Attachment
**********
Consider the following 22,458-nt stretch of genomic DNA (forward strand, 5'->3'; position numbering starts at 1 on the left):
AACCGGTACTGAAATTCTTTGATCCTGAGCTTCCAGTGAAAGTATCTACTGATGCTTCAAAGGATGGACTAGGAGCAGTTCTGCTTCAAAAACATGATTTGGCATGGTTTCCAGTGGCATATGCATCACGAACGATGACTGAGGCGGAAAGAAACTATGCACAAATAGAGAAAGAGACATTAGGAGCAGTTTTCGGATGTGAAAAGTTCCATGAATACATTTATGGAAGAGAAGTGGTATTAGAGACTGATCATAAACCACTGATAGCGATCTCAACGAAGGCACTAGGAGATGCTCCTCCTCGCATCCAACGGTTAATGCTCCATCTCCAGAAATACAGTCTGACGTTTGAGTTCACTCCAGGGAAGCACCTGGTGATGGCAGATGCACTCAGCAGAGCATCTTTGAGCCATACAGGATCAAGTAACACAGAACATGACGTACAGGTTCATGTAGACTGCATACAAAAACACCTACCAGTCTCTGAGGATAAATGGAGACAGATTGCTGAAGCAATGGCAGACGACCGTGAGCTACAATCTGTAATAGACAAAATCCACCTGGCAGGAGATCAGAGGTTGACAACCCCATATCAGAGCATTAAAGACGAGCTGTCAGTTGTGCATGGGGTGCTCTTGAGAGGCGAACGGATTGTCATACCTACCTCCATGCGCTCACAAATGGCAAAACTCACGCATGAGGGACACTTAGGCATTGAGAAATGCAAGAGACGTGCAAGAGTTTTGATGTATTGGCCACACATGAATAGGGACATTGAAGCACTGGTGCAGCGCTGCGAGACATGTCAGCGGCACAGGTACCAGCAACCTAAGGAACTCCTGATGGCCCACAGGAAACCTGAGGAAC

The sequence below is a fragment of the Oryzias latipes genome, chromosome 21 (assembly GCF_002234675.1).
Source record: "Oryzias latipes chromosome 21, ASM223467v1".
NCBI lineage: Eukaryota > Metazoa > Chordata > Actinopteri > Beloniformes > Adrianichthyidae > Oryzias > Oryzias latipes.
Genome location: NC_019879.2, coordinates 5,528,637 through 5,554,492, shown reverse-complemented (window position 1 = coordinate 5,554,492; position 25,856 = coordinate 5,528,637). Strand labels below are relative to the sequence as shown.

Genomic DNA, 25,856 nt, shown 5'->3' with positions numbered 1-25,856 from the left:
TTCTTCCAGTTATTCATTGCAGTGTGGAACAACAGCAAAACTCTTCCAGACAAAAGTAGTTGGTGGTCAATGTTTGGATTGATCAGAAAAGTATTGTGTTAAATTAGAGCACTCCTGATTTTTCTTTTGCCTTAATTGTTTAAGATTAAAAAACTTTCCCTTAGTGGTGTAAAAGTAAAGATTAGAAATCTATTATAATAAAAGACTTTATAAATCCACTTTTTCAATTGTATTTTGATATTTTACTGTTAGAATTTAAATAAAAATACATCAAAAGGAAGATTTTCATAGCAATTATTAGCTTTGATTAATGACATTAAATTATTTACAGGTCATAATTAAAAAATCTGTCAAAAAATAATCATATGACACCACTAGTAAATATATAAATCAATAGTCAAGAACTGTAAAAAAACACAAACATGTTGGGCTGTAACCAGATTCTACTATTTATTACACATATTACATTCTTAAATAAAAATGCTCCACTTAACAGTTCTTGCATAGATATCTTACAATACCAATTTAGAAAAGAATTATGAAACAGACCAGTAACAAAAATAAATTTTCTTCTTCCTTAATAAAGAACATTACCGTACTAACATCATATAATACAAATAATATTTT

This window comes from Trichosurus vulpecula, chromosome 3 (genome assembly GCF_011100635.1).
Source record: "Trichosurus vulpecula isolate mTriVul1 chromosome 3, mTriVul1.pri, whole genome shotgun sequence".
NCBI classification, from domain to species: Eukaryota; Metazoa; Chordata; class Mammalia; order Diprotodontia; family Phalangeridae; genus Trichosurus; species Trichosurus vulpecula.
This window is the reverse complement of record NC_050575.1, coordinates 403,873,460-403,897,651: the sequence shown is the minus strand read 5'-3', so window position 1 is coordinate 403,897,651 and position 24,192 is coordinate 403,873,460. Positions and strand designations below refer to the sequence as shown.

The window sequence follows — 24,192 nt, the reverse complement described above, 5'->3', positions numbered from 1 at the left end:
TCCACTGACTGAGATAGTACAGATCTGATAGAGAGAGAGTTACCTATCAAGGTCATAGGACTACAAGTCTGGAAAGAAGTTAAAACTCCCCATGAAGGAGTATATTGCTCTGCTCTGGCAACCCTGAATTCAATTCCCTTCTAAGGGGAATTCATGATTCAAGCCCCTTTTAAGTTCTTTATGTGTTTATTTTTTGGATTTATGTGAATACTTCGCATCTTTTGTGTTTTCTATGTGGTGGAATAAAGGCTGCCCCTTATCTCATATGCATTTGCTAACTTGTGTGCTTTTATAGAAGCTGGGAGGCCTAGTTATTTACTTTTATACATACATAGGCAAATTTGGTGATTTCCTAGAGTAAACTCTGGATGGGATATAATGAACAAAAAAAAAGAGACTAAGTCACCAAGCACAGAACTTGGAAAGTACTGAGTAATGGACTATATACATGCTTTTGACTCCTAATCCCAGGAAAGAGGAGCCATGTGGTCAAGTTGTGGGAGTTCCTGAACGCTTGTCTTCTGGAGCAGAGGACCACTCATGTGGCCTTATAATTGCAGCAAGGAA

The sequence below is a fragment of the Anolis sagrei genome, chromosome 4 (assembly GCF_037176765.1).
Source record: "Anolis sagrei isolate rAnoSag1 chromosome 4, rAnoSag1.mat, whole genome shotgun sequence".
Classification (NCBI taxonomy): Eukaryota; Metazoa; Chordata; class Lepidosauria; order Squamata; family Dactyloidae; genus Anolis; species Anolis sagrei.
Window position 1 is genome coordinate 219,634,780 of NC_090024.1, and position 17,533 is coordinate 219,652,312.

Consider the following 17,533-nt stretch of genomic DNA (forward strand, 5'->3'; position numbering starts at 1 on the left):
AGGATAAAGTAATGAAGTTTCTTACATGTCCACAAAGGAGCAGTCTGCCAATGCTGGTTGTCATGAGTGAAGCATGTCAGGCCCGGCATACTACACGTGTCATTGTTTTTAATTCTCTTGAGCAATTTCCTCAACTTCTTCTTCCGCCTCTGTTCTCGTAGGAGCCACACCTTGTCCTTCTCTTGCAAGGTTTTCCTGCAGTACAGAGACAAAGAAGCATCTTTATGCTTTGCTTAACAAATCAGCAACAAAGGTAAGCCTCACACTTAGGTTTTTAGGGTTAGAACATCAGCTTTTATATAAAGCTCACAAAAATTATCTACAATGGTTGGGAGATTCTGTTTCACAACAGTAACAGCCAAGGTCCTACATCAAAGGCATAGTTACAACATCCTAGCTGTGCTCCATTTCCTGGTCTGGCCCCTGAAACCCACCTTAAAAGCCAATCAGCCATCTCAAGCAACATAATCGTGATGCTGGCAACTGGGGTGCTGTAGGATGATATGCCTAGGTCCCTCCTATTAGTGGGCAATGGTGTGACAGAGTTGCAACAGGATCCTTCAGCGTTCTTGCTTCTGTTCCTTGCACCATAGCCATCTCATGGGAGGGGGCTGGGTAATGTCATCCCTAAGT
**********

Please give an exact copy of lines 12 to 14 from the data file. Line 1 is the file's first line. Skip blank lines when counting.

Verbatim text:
This window is the reverse complement of record NC_050575.1, coordinates 403,873,460-403,897,651: the sequence shown is the minus strand read 5'-3', so window position 1 is coordinate 403,897,651 and position 24,192 is coordinate 403,873,460. Positions and strand designations below refer to the sequence as shown.

The window sequence follows — 24,192 nt, the reverse complement described above, 5'->3', positions numbered from 1 at the left end:
TCCACTGACTGAGATAGTACAGATCTGATAGAGAGAGAGTTACCTATCAAGGTCATAGGACTACAAGTCTGGAAAGAAGTTAAAACTCCCCATGAAGGAGTATATTGCTCTGCTCTGGCAACCCTGAATTCAATTCCCTTCTAAGGGGAATTCATGATTCAAGCCCCTTTTAAGTTCTTTATGTGTTTATTTTTTGGATTTATGTGAATACTTCGCATCTTTTGTGTTTTCTATGTGGTGGAATAAAGGCTGCCCCTTATCTCATATGCATTTGCTAACTTGTGTGCTTTTATAGAAGCTGGGAGGCCTAGTTATTTACTTTTATACATACATAGGCAAATTTGGTGATTTCCTAGAGTAAACTCTGGATGGGATATAATGAACAAAAAAAAAGAGACTAAGTCACCAAGCACAGAACTTGGAAAGTACTGAGTAATGGACTATATACATGCTTTTGACTCCTAATCCCAGGAAAGAGGAGCCATGTGGTCAAGTTGTGGGAGTTCCTGAACGCTTGTCTTCTGGAGCAGAGGACCACTCATGTGGCCTTATAATTGCAGCAAGGAA